I guess every five years is a good cadence for blog redesigns. This year’s edition started as a rewrite of the technical implementation, but I ended up also updating the visuals. Here I’ll go through the design goals, and how I met them.
More robust and secure delivery
This year the web has been strongly turning towards encryption. While my site doesn’t contain any interactive elements, using HTTPS still makes it harder for malicious parties to track and modify the contents people read.
For the past five years, my blog has been hosted on GitHub Pages. While otherwise that has been a pretty robust solution, they sadly don’t support SSL for custom domains. A common workaround would be to utilize Cloudflare as a HTTPS proxy, but that only works if you let them manage your domain. Since
bergie.iki.fi is a subdomain, that was off the cards.
Instead, what I did was turn towards Amazon Web Services. I used Amazon Certificate Manager with my iki subdomain to get an SSL certificate, and utilized Travis CI to build the Jekyll site and upload to S3.
From there the site updates are served using Amazon CloudFront CDN, routed using Route53.
With this, I only need to push new changes to this site’s GitHub repository, and robots will take care of the rest, from producing the HTML pages to distributing them via a global content delivery network.
And, I get the friendly green lock icon.
Easier image rescaling
However, the sheer volume of pictures accumulated on this site over the years made the repository quite unwieldy, and so I moved them to Amazon S3 couple of years ago.
This made working with different sizes of images a bit more unwieldy, as I’d have to produce the different variants locally and upload them separately.
Now, with the new redesign I built an Amazon Lambda function to resize images on-demand. My solution is implemented in NoFlo, roughly following the ideas from this tutorial but utilizing the excellent noflo-sharp library.
This is a topic I should write about in more detail, but it turns out NoFlo works really well with Amazon Lambda. You can use any Node.js NoFlo graph there by simply wrapping it using the asCallback embedding API.
The end result is that I only need to upload original size images to S3 using some tool (NoFlo, s3cmd, AWS console, or the nice DropShare app), and I can get different sizes by tweaking the URL.
I could have gone with ImgFlo, but right now I need only rescaling, and running the whole GIMP engine felt like an overkill.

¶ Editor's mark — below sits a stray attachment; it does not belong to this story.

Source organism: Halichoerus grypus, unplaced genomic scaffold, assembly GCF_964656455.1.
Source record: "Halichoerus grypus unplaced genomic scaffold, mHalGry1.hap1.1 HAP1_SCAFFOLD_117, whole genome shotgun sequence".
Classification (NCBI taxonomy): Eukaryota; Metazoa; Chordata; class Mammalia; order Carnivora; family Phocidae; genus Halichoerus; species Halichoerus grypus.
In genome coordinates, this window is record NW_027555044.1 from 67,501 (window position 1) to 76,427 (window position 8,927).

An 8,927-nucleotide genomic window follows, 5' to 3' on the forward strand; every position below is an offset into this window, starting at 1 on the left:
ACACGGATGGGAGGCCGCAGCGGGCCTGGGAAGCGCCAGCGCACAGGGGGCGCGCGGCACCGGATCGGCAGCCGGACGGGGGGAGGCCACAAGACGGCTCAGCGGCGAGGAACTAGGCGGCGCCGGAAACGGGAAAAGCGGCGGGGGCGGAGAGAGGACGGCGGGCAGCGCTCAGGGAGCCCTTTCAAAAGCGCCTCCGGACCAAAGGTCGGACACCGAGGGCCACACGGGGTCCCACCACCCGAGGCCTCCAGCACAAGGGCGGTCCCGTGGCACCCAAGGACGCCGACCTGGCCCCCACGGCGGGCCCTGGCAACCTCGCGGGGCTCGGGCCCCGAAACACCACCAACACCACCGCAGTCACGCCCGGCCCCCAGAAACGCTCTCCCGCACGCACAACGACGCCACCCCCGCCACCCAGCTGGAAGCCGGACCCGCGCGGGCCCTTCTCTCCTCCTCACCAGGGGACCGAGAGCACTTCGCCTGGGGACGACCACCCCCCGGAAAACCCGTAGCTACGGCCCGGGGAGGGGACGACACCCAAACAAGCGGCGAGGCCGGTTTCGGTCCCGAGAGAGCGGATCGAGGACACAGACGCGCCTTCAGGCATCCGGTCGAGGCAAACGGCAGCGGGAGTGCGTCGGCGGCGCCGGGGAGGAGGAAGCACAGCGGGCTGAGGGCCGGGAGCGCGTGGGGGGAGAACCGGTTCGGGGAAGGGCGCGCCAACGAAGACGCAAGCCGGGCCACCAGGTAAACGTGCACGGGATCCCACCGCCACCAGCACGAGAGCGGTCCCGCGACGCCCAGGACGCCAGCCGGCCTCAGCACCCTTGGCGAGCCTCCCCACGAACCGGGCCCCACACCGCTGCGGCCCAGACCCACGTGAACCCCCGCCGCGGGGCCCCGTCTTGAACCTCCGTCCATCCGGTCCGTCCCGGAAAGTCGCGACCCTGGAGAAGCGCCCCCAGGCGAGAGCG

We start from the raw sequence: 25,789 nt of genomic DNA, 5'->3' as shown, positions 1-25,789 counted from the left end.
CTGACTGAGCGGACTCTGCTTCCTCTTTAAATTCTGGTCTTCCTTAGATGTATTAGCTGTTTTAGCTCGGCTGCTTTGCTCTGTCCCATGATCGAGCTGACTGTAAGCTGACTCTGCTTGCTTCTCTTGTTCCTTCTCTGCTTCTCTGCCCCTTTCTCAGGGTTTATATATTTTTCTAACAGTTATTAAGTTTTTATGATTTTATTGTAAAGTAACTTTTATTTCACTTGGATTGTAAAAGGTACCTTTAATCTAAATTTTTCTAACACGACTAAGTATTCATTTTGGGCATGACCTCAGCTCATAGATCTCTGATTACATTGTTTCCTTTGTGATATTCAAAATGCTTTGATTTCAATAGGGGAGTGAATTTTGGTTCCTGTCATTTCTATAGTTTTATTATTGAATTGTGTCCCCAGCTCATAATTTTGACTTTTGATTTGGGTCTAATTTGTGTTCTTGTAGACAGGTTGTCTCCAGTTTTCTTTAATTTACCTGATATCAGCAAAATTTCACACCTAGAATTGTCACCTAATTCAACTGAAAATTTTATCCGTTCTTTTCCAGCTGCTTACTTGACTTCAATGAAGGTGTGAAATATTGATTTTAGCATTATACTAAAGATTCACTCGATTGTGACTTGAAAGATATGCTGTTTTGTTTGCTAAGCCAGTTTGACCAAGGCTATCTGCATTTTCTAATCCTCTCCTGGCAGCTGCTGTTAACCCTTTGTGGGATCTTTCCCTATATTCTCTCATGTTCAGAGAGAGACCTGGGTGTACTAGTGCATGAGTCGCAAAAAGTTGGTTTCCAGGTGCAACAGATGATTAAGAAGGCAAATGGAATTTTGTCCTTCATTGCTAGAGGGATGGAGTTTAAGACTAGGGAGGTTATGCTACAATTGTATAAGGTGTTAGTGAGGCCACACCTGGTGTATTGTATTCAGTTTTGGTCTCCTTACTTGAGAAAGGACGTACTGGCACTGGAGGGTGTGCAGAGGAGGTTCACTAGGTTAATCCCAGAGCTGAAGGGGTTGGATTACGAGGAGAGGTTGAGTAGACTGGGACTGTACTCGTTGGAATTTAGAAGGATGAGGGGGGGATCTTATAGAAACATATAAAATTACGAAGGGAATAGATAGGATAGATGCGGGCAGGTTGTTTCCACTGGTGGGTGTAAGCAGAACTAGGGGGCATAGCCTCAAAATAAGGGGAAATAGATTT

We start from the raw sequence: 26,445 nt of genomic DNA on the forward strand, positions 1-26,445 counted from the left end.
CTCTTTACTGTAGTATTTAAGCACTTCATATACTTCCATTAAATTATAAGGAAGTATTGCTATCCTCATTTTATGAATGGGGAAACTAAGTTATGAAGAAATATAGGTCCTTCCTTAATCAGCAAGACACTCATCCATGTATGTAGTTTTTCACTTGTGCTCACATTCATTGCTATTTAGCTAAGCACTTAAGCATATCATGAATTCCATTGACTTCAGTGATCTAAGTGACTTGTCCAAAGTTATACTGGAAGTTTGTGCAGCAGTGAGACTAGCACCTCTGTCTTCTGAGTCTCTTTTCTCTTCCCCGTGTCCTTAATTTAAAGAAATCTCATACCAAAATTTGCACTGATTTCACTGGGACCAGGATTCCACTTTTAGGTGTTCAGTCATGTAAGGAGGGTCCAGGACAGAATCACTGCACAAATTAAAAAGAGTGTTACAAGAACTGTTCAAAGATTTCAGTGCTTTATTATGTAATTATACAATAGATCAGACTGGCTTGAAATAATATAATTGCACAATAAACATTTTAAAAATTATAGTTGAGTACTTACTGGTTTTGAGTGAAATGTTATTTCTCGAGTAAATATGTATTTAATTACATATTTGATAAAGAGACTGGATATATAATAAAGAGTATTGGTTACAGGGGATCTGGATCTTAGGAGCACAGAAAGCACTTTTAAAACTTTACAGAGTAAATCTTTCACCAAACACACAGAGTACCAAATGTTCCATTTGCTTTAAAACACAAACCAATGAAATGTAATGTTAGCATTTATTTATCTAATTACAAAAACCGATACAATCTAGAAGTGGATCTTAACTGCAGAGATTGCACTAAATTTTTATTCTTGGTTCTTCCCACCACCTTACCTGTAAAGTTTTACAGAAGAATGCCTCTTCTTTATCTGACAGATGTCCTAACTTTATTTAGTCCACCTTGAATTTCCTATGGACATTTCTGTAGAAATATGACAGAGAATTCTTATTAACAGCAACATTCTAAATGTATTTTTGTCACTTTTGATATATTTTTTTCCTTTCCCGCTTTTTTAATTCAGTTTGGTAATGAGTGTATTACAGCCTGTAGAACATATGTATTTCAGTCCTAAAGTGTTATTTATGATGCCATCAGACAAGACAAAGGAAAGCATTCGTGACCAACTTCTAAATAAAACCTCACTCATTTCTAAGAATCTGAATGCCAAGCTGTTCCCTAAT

After the technical side of the blog revamp was done, I turned towards the design aspects. I wanted more color, and also to benefit from the features of the modern web. This meant that performance-hindering things like Bootstrap, jQuery, and Google Fonts were out, since nowadays you can do pretty nice sites with pure CSS alone.
In addition to the better CDN setup, the redesign improved the site’s PageSpeed score. And I think it looks pretty good.
Here’s the front page:
For reference, here is how the 2012 edition looked like:
I also spent a bit of time to make sure the site looks nice on both smartphones and tablets, since those are the devices most people use to browse the web these days.
Here is how the site looks like on different devices, courtesy of Am I Responsive
Better content discoverability
This site has over 1000 articles, and it is easy to lost in those volumes. To make it easier to discover content, I implemented a related posts feature.
I originally wanted to use Jekyll’s Latent Semantic Indexing feature, but with this amount of content that simply blows up.
Instead, I ended up building my own hacky implementation based on categorization and similar keywords in posts using Liquid templates. This makes full site builds a bit slow, but the results seem quite good:
Staying up to date
While most people probably discover content now via Twitter or Facebook (both of which I occasionally share my things in, in addition to places like Reddit or Hacker News as needed), RSS is still the underpinning of receiving blog updates.
For this, the site is available as both:
Feel free to add one of them to the news aggregator of your choice!
People often ask me what I’m doing now.
Each time I would type out a reply, describing where I’m at, what I’m focused on, and what I’m not.
So earlier this year I added a /now page to my site: https://sivers.org/now
A simple link. Easy to remember. Easy to type.
It’s a nice reminder for myself, when I’m feeling unfocused. A public declaration of priorities.
I’ve been running this site since 1997. Here is what I’ve written about some of the previous redesigns:
I hope you enjoy the new design! Let me know what you think.